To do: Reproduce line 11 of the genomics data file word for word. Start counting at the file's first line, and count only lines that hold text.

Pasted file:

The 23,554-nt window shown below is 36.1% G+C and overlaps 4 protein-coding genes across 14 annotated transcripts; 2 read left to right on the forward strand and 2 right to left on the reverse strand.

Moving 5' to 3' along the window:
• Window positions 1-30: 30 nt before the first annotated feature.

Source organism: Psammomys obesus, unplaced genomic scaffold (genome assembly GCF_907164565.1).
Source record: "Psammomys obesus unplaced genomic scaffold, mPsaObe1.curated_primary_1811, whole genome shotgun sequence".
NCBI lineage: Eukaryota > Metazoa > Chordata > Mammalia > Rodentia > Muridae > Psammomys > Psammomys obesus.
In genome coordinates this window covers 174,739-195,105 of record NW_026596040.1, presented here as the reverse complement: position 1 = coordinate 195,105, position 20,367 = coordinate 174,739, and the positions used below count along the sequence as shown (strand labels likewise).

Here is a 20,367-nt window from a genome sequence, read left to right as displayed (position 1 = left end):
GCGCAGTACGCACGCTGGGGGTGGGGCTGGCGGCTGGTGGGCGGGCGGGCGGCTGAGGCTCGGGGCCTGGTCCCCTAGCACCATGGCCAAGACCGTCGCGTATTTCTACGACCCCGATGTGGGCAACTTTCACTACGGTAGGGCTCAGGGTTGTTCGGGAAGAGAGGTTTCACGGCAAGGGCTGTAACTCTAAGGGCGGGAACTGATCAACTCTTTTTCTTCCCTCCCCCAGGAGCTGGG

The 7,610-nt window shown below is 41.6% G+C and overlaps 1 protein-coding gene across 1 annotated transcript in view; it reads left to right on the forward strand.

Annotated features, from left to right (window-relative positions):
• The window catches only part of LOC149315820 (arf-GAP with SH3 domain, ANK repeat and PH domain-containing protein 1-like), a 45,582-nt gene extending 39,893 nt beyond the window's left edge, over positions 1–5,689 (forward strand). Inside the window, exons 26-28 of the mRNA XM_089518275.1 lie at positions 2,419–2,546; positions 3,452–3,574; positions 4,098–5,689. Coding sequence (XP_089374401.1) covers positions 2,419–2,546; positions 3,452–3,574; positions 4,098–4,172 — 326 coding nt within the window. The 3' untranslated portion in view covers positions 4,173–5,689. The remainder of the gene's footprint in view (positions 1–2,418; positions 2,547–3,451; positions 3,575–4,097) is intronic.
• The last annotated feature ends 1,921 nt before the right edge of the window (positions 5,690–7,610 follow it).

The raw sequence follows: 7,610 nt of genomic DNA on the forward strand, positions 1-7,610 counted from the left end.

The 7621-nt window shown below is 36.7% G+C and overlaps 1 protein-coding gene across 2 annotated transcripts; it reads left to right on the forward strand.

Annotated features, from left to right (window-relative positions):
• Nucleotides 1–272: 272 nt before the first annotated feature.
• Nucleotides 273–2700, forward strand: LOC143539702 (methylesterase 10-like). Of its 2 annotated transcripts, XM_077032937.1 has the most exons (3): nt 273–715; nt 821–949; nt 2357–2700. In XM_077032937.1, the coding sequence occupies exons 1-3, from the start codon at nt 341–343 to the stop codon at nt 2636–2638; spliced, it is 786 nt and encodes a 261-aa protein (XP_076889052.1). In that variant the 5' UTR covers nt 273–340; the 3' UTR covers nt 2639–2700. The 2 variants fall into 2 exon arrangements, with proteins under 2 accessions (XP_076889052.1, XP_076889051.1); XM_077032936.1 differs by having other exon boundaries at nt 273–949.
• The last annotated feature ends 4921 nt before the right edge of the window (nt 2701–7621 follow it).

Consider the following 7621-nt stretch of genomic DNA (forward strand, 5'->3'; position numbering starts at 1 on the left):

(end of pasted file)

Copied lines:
Annotated features, from left to right (window-relative positions):